Valuing Maritime Investments with Real Options: The Right Course to Chart

Chapter 24

Valuing Maritime Investments with Real Options: The Right Course to Chart

Helen Bendall*

1. Introduction

Real option analysis (ROA), an extension of discounted cash flow (DCF), has at its core the calculation of shareholder value and thus is a very powerful metric to value maritime investments. The basic principles underlying real options are intuitively appealing and readily understood by management, having been used for millennia. The first recorded real options deal being that of the philosopher and mathematician, Thales of Miletus (circa 624BC–536 BC) who made a fortune by taking an option on renting olive presses in Miletus and Chios in Asia Minor at a set price and the crop turned out to be bountiful.1 Their intuitive appeal led Copeland and Antikarov (2001), to predict that by the end of the first decade of the second millennium AD that real option analysis, ROA, would become the standard valuation metric. It is indeed true that most mainstream academic finance texts now include real option analysis as a tool for investment evaluation but perhaps we are still a little distance off from the analysis achieving “standard” investment evaluation status. Others (Triantis and Borison, 2001 amongst many) suggest that it is the process and discipline of framing an investment decision in real options terms that provides the greatest benefit. If used as a conceptual tool, it allows management to characterise rather than calculate and communicate the strategic value of an investment project. Real options helps managers formulate their strategic options (Amram and Kulatilaka, 2000) enabling investment strategy to be crafted as a series of options that are continually being exercised to achieve both short and long term returns on investment (Yeo and Qui, 2003). The real option method enables decision-makers to leverage uncertainty and limit downside risk. In this current period of heightened business uncertainty ROA offers managers a very useful and an appropriate approach to evaluate investments and formulate strategy.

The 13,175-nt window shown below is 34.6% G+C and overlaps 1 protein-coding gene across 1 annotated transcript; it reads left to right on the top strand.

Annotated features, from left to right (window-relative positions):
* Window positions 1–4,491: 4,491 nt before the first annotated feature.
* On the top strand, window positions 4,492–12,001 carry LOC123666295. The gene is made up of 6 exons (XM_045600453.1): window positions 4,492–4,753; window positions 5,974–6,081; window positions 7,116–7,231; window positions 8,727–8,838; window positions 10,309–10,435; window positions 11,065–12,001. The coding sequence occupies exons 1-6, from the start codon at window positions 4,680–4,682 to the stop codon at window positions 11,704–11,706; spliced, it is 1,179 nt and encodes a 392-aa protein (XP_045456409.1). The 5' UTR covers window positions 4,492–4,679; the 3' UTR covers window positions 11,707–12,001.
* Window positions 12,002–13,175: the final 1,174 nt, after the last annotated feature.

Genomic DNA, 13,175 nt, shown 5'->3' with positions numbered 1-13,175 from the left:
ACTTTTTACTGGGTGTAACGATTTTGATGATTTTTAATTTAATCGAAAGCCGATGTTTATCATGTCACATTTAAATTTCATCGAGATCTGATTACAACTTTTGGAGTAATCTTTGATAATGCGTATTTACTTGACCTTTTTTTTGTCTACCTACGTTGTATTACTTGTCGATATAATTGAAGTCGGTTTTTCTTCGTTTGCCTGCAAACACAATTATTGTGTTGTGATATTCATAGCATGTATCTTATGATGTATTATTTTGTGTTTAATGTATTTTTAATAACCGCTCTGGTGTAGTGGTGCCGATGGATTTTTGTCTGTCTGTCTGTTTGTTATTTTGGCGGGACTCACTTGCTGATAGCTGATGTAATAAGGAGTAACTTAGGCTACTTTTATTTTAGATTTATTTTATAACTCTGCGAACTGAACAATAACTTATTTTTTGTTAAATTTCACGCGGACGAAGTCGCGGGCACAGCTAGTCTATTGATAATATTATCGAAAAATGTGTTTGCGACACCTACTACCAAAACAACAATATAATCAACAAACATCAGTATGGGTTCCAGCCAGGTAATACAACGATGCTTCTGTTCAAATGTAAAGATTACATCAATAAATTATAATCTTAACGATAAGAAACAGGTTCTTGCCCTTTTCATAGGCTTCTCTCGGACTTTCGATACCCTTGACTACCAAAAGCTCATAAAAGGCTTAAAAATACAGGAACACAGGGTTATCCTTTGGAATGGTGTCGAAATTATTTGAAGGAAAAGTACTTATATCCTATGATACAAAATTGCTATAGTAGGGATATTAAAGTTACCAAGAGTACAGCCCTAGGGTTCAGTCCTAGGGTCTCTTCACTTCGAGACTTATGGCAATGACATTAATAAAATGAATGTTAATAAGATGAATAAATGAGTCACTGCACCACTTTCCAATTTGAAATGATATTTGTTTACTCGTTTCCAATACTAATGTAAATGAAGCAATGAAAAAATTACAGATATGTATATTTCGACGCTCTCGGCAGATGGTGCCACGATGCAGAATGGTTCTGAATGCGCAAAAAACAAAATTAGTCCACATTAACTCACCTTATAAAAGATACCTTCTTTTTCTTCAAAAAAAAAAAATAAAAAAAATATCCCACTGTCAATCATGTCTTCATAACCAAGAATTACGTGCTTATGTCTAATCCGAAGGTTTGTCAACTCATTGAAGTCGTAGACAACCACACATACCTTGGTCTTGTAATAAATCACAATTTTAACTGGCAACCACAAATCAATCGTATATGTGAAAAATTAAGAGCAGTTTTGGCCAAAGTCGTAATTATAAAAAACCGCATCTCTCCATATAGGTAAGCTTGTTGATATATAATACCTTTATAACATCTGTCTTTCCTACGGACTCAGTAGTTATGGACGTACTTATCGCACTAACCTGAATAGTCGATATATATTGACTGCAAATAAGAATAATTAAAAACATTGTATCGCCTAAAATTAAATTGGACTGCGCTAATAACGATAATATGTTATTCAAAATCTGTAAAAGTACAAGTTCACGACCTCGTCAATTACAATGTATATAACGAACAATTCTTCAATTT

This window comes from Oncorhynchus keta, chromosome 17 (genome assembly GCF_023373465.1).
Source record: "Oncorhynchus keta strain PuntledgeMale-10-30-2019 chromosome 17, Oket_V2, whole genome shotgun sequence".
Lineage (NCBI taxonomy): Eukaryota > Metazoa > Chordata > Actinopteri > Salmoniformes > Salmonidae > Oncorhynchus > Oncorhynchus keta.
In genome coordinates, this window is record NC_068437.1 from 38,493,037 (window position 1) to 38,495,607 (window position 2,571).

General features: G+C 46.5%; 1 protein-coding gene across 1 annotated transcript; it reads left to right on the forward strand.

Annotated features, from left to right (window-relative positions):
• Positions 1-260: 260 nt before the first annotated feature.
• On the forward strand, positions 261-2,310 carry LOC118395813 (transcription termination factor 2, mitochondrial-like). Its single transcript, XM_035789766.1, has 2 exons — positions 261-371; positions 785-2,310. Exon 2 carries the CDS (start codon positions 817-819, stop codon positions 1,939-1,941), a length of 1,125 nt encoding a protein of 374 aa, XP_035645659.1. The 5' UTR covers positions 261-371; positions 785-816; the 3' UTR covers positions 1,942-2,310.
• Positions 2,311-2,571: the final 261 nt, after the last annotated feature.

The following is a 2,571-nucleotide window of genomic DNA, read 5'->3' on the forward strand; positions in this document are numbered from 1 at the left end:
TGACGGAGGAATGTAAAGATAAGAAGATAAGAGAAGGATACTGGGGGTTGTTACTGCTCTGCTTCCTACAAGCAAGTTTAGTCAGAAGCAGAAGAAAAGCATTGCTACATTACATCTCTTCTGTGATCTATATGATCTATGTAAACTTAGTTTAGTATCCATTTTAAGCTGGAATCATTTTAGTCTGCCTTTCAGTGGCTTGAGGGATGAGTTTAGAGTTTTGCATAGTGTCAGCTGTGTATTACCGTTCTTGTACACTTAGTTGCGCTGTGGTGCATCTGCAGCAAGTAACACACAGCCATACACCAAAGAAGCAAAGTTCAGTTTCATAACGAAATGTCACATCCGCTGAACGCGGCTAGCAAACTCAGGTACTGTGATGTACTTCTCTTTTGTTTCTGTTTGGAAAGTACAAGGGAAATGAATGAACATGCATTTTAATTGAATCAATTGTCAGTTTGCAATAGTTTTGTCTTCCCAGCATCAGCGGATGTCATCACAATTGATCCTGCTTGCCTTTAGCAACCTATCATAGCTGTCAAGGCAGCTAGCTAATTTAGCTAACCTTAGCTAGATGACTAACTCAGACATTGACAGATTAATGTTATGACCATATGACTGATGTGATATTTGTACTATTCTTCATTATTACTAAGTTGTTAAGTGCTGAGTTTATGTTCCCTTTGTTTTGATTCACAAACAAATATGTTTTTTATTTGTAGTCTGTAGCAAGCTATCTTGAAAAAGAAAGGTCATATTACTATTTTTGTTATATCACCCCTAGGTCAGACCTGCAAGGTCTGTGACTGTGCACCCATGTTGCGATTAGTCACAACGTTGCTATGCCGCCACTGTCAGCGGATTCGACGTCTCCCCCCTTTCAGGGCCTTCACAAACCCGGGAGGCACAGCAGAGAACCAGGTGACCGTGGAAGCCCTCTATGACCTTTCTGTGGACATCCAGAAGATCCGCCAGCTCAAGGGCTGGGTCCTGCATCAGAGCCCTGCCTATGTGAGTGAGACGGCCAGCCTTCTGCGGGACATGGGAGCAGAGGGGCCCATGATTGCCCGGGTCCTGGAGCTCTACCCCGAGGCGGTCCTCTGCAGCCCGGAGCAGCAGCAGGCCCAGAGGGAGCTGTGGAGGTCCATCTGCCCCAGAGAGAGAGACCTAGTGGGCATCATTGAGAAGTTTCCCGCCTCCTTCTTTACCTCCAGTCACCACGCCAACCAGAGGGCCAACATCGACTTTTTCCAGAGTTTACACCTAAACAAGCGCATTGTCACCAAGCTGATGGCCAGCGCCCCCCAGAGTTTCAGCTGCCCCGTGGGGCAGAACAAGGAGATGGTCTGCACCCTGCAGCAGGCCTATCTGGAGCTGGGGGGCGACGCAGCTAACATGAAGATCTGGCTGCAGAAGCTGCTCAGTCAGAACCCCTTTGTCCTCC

A discussion of the key issues of valuing investment in an uncertain world follows in Section 2 with real options analysis, ROA, offered as an alternate paradigm as it allows managers the ability to alter/adapt the project in light of new information. Various applications of real options in the maritime industry are used to illustrate the scope and applicability of an option approach. Real options are embedded in most projects but there has been a certain hesitation by management to forego their traditional DCF “comfort zone”. This is somewhat surprising as ROA should not be viewed as a revolutionary approach but evolutionary as it extends traditional DCF analysis. Section 3 reviews the reasons for this view and outlines and discusses several ROA methodologies. Section 4 demonstrates ROA by illustrating the power of the technique in specific maritime case studies involving new technology. Section 5 concludes the chapter.

2. Valuing Investments

2.1 Limitations of traditional DCF

Conventional DCF analysis for project evaluation is taught extensively in business schools and is used by a majority of firms.2 It appears that many academics and executives, by implementing investment decisions based solely on traditional capital budgeting techniques or by focusing on narrowly defined problems may have failed to take into account uncertainty and the flexibility to alter or adapt projects once begun. Often there is a lack of understanding as to how to include strategic issues in an analysis. This is not to say that mangers have not recognised that the failure to do so can lead to costly errors, but the difficulty of such planning leads many to ignore the potential costs and hope that serious problems do not arise (Teisberg, 1995). Managers must be able to include uncertain future outcomes and potential strategic responses in a prospective analysis of a capital investment project.